There appear to have been differences over the timing of the resolution. Some members believe that it is important to adopt the resolution expeditiously to place pressure on the parties to negotiate in earnest prior to the 5 March deadline by which President Salva Kiir and opposition leader Riek Machar agreed to finalise a peace agreement. Others, however, are concerned that adopting the resolution right now could have the opposite effect, hindering the willingness of the parties to come to an agreement because of what they perceive as unfair treatment. Ultimately, it seems the Council has chosen to use the resolution to put pressure on the parties ahead of the 5 March deadline.

Some noted a surprising spirit of cooperation in the negotiations. A number of suggested amendments were incorporated in the final version in blue. At the request of China, a paragraph was added welcoming China’s mediation between the government and the opposition. Also at China’s suggestion, a paragraph was included expressing concern with attacks on UN and IGAD personnel. At the suggestion of two elected members, a paragraph was included expressing the Council’s concern with the illegal use of arms in South Sudan. Additionally, an elected member asked for language requesting that the Special Representatives of the Secretary-General for Children and Armed Conflict and for Sexual Violence in Conflict, share relevant information with the sanctions committee. (The Sudan People’s Liberation Army is listed as a party in the Secretary-General’s annexes to his annual report on children and armed conflict for the recruitment of children and the Working Group on Children and Armed Conflict is currently negotiating its conclusions concerning the Secretary-General’s report on children and armed conflict in South Sudan.)

One sensitive issue was the language regarding the listing criteria, which led Russia to break silence until its concerns were addressed. It seems Russia, along with one elected member, argued that one of the listing criteria should be changed from those who “undermine political processes” to those who “undermine the political process.” Their rationale was that the term “political processes” is too general and imprecise, and that the Council should only be focusing on one political process – i.e. that which leads to a solution to the conflict, as outlined in the African Union Peace and Security Council’s 29 January 2015 communiqué (PSC/AHG/COMM.1 [CDLXXIV]). As a result, the final text was amended to accommodate this request.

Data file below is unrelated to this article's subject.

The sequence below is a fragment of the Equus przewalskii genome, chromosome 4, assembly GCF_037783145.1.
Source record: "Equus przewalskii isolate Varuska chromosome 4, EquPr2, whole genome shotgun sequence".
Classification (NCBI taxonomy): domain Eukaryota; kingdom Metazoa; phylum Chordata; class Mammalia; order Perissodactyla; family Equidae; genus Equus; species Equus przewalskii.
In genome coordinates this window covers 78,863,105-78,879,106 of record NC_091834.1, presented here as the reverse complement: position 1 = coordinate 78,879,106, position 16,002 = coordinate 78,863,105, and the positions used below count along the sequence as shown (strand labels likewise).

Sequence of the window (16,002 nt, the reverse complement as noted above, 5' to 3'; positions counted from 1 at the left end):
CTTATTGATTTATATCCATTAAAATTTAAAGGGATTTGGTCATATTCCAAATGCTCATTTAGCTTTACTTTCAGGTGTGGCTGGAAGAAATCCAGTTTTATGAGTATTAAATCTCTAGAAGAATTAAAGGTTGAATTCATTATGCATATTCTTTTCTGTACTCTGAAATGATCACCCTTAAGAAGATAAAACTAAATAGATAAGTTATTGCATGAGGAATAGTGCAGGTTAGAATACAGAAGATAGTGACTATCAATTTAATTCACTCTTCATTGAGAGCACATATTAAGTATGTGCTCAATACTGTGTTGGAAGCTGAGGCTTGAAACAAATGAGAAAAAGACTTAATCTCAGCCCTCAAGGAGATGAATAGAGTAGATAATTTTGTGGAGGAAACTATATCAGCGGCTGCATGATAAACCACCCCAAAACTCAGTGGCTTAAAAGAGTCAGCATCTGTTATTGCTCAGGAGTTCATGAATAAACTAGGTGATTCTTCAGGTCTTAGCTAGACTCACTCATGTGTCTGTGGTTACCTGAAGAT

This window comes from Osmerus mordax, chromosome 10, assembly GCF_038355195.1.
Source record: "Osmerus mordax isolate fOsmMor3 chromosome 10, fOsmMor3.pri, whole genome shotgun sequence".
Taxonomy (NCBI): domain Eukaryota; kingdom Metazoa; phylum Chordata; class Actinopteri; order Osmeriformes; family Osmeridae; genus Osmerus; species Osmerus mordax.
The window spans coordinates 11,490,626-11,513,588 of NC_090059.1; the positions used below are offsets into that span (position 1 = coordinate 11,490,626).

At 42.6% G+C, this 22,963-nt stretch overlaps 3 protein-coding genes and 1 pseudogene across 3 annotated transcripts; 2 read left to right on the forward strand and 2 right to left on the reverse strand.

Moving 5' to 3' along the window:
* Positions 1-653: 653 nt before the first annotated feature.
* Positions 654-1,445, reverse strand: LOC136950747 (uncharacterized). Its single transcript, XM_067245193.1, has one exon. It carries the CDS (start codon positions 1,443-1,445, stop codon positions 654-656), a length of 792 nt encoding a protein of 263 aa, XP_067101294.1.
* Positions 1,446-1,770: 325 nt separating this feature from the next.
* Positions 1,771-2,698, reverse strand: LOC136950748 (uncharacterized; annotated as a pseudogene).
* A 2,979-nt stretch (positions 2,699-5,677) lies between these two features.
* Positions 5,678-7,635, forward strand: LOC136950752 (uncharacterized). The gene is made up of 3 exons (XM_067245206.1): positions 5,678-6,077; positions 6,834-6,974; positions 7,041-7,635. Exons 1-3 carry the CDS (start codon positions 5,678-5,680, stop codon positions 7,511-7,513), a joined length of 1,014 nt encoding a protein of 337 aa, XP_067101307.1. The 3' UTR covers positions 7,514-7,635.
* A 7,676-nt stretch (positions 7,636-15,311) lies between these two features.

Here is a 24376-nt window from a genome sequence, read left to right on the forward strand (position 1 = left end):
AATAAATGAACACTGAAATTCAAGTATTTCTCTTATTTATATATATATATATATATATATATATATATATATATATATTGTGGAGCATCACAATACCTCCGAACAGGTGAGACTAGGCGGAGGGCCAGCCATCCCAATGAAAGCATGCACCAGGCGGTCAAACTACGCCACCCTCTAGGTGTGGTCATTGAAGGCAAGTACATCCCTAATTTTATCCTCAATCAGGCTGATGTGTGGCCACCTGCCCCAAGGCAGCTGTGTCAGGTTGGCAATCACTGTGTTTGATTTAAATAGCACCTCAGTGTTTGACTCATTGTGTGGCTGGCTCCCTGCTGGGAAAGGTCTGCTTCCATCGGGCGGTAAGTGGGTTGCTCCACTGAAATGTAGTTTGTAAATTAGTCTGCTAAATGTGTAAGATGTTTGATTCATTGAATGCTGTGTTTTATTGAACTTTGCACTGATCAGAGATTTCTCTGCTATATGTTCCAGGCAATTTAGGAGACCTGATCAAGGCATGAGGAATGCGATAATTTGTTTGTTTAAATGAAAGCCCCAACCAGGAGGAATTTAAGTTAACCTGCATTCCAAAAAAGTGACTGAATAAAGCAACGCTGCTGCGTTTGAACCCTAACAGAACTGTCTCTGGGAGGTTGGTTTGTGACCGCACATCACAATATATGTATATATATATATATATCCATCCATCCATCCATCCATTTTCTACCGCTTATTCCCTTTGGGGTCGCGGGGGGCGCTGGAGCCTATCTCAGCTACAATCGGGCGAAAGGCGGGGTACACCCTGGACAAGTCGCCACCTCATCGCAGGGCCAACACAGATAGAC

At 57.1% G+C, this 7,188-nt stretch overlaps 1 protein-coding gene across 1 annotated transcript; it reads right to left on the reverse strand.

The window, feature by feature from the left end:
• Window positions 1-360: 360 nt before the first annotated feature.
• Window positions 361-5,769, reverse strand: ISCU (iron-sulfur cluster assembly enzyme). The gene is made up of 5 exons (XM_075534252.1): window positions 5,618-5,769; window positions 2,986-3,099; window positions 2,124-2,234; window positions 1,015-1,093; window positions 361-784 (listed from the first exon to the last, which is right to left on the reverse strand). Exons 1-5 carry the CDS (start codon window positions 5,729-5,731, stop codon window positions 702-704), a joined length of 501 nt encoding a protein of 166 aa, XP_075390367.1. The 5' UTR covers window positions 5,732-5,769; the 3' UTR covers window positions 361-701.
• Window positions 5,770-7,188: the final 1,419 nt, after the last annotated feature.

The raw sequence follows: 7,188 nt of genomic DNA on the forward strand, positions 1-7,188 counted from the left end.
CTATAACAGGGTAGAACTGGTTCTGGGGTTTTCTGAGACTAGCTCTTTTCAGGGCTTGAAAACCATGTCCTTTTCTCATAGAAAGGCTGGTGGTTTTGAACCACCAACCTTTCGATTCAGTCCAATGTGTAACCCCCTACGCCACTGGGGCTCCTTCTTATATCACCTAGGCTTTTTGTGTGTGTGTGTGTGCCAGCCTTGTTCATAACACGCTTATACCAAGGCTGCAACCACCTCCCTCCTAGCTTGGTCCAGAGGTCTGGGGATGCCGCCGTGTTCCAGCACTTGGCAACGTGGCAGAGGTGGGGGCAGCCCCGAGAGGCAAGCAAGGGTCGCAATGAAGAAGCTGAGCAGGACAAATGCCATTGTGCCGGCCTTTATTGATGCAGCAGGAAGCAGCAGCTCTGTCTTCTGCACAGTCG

Another concern of Russia dealt with the listing criterion referring to attacks against humanitarian personnel and assets. As a compromise, in the final text this listing criterion refers solely to humanitarian personnel—and not assets.

The draft also indicates the Council’s intention to review the situation in South Sudan after 5 March, the deadline for a peace agreement, and after 1 April, the date by which the “pre-transition period” toward the formation of a transitional government of national unity is expected to commence, according to the IGAD-mediated agreement the two leaders signed on 1 February. Additionally, according to the draft, the Council will review the situation in South Sudan at 60-day intervals or more frequently in order to decide on an appropriate response, including the listing of senior figures, or possibly the creation of an arms embargo. The draft explicitly notes that the Council’s intention through this review process—and its consideration of sanctions—is to encourage the parties to stop the violence, cease human rights violations, form a transitional government of national unity, and allow for full access to humanitarian assistance.

Follow us on Twitter, LinkedIn and Facebook.

Sign up for What's In Blue emails

Subscribe to receive SCR publications